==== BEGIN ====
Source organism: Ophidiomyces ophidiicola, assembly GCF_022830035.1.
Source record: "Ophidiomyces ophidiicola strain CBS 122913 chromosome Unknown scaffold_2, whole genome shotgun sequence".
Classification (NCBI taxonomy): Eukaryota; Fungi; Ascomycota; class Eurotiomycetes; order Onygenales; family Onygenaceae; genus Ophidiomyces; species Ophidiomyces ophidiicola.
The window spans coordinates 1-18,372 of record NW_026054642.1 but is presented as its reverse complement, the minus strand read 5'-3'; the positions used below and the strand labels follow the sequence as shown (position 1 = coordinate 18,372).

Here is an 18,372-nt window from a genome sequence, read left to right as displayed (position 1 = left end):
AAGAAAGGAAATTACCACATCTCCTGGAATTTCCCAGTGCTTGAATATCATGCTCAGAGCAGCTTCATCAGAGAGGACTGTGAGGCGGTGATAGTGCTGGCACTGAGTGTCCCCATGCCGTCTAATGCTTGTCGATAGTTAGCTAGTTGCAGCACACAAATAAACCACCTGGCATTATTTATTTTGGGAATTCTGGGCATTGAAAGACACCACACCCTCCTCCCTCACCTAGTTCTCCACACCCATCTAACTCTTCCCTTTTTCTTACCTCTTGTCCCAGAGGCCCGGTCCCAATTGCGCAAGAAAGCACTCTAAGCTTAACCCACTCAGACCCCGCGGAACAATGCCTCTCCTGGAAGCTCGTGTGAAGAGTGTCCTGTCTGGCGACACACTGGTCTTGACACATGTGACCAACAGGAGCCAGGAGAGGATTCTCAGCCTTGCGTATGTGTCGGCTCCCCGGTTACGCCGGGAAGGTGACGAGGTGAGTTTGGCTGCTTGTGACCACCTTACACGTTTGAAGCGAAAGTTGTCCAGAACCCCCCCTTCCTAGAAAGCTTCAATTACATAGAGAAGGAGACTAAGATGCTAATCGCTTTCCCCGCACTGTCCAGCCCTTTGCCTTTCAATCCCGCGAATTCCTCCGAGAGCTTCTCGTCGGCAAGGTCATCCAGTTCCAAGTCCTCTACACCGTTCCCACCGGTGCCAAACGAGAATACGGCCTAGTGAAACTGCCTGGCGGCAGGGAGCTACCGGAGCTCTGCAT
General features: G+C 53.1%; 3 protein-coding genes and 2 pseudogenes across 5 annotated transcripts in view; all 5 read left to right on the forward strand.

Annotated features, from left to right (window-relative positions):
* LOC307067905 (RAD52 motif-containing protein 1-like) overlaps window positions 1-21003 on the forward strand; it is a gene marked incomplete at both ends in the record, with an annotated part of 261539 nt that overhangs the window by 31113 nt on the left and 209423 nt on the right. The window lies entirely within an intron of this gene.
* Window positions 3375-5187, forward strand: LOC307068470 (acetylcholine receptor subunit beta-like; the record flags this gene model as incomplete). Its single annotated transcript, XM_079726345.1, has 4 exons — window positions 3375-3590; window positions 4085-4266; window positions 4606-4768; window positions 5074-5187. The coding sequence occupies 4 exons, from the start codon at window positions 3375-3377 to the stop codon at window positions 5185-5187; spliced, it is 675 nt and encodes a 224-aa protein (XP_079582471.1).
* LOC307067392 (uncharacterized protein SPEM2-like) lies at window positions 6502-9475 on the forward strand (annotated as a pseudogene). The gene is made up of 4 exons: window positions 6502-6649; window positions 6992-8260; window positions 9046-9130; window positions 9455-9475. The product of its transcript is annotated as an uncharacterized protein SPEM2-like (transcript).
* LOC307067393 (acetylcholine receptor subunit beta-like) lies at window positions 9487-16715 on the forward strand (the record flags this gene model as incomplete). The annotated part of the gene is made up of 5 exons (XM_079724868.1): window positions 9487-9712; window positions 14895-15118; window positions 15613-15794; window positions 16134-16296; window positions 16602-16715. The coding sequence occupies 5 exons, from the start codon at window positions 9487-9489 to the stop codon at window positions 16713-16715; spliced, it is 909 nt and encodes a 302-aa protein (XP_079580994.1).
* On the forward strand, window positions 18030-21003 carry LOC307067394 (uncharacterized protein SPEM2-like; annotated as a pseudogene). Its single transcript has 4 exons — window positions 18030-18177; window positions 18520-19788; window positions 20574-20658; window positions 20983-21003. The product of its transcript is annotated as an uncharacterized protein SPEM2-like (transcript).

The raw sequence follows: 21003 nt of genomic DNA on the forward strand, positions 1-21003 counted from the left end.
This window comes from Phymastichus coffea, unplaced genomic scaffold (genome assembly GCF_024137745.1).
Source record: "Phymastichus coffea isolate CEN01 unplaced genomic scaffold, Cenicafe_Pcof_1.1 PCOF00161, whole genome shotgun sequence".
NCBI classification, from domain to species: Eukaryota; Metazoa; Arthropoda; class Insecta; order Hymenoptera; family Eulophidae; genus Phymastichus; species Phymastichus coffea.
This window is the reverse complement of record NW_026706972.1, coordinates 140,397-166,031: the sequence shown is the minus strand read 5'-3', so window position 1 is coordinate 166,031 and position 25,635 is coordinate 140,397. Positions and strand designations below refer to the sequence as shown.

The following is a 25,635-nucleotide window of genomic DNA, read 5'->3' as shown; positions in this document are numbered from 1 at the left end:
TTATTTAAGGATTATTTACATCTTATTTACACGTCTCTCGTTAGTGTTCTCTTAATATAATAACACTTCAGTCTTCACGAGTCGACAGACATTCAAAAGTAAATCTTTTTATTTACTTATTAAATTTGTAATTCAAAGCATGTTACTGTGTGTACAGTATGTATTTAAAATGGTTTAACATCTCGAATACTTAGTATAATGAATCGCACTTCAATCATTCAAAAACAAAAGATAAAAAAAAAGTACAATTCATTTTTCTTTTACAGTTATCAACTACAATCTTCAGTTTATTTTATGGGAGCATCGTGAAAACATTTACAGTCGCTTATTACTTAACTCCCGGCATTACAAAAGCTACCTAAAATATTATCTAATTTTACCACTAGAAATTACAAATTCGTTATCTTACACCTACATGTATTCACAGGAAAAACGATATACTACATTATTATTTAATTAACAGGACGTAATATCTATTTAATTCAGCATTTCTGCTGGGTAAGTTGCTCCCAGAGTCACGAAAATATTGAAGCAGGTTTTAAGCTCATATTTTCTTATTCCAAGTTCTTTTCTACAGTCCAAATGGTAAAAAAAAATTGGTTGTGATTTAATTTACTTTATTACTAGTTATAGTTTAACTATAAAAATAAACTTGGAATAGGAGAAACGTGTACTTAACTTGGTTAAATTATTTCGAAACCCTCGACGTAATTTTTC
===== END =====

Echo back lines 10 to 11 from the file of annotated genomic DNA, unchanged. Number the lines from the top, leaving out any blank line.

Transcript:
* Window positions 3375-5187, forward strand: LOC307068470 (acetylcholine receptor subunit beta-like; the record flags this gene model as incomplete). Its single annotated transcript, XM_079726345.1, has 4 exons — window positions 3375-3590; window positions 4085-4266; window positions 4606-4768; window positions 5074-5187. The coding sequence occupies 4 exons, from the start codon at window positions 3375-3377 to the stop codon at window positions 5185-5187; spliced, it is 675 nt and encodes a 224-aa protein (XP_079582471.1).
* LOC307067392 (uncharacterized protein SPEM2-like) lies at window positions 6502-9475 on the forward strand (annotated as a pseudogene). The gene is made up of 4 exons: window positions 6502-6649; window positions 6992-8260; window positions 9046-9130; window positions 9455-9475. The product of its transcript is annotated as an uncharacterized protein SPEM2-like (transcript).